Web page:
Palo Alto's effort to drive downtown employees' cars out of residential neighborhoods appears to be gaining momentum, with fewer workers now purchasing parking permits, according to a new report from the Department of Planning and Community Environment.
The Residential Preferential Parking program, which established two-hour parking limits for cars without permits, saw a 22 percent drop in employee permit sales between September 2016 -- when the program began -- and September 2017. In the program's first six months, the city issued 1,335 employee permits. The number went down to 1,155 for the second six months and to 1,090 for the period that began last September.
And with the whole program now up for renewal, city planners are citing this declining permit sales as evidence that the program is working and should be maintained as is. Fewer employee permits, they note, coincides with fewer cars parked on blocks that had been packed with cars before the permit program was implemented. A survey taken last November showed blocks that were between 21 percent and 60 percent parked up.
The survey also indicated that even though the city has sold more than 1,000 worker permits, only about 271 employees use them on an average day.
Even so, the program is not without its problems. The downtown RPP district is divided into 10 zones and, much like in Palo Alto's other residential parking programs, cars tend to bunch in areas closest to the commercial core.
These areas include Zone 1, which is just north of Lytton Avenue; Zone 5, which is just south of Forest Avenue; and Zone 6, which is just south of Zone 5. In all three zones, parking occupancy climbs to above 60 percent (65 percent in Zone 1) around noon. At other times, the parking occupancy ranges between 52 percent and 65 percent. (View a map of all the zones here).
Recent surveys also suggest that downtown employees actually account for a relatively small percentage of the cars parking in the neighborhood zones. In Zone 1, only about 7 percent of parked cars belong to employees with permits, the report states. Furthermore, the parking percentage remains at about 63 percent after 6 p.m., when the permit program is no longer enforced.
Given the survey results, staff concluded that decreasing the number of employee permits in this zone is not expected to reduce the parking percentage in this zone.
Similarly, while zones 5 and 6 exceed 60 percent occupancy during the lunchtime hours, most of the people using the neighborhood spots aren't employees but visitors parking for two hours, the staff report states.
"The City could potentially reduce the number of employee parking permits available ... and/or establish an annual rate of reduction without adversely affecting employee permit holders," the report states. "However, the declining number of permits sold every six months suggests that a forced reduction in the number of employee permits is not necessary to see continued progress."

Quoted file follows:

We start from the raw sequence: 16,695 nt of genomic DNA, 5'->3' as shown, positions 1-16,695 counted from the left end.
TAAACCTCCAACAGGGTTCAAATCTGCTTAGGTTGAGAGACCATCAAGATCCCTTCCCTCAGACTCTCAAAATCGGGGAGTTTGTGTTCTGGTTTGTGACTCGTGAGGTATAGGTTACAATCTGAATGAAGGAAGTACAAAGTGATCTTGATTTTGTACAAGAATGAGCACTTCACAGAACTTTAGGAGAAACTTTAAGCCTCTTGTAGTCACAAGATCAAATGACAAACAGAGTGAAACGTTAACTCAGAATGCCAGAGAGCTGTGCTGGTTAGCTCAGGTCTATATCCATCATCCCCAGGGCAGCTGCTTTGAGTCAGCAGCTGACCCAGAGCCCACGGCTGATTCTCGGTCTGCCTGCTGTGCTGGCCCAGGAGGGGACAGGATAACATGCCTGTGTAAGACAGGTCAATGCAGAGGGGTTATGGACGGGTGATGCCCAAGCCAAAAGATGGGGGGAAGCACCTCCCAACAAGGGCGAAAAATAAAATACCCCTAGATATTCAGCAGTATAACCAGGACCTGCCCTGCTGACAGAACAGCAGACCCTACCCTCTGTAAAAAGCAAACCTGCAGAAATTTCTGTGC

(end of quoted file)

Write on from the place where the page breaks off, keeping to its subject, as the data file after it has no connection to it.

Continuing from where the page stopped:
But while staff is recommending the continuation of status quo, some downtown residents point to the decreased demand for employee permits as evidence that it's time to start decreasing the supply. John Guislin and Neilson Buchanan, residents of Crescent Park and Downtown North, respectively, have called on the council to reduce the number of permit sales to 1,000. Both served on the stakeholder committee that crafted the downtown RPP.
In an email to other neighborhood residents and stakeholders, they noted that the Bryant and Cowper/Webster garages are underutilized and can easily accommodate another 100 employees' vehicles. Thus, enacting the 1,000-permit limit in the neighborhoods will not threaten the well-being of University Avenue and downtown's commercial core.
Staff's proposal to retain the 1,400-permit limit, despite falling demand, "effectively declares that residential neighborhoods should serve as an overflow tidal basin for commercial parking."
"This is unacceptable and violates the problem-solving process previously agreed upon and the goal of reducing the traffic and parking burdens on residential streets," they wrote.
Guislin and Buchanan this week submitted to the council a "residents' proposal." They suggest reducing the number of non-resident permits to 1,000 starting April 1; putting out a request for proposal to create a new management system for all of the city's RPP programs, garages and parking lots; prioritizing non-residential permits such that neighborhood-serving businesses would get preference; and allowing the city manager to release up to 100 temporary employee permits (with terms not exceeding 90 days) if the city determines that there is a "severe shortage."
"(The) residents' proposal is presented to foster continuous improvement of RPP programs and to give clarity to merchants, office tenants, property owners and residents," Guislin and Buchanan wrote.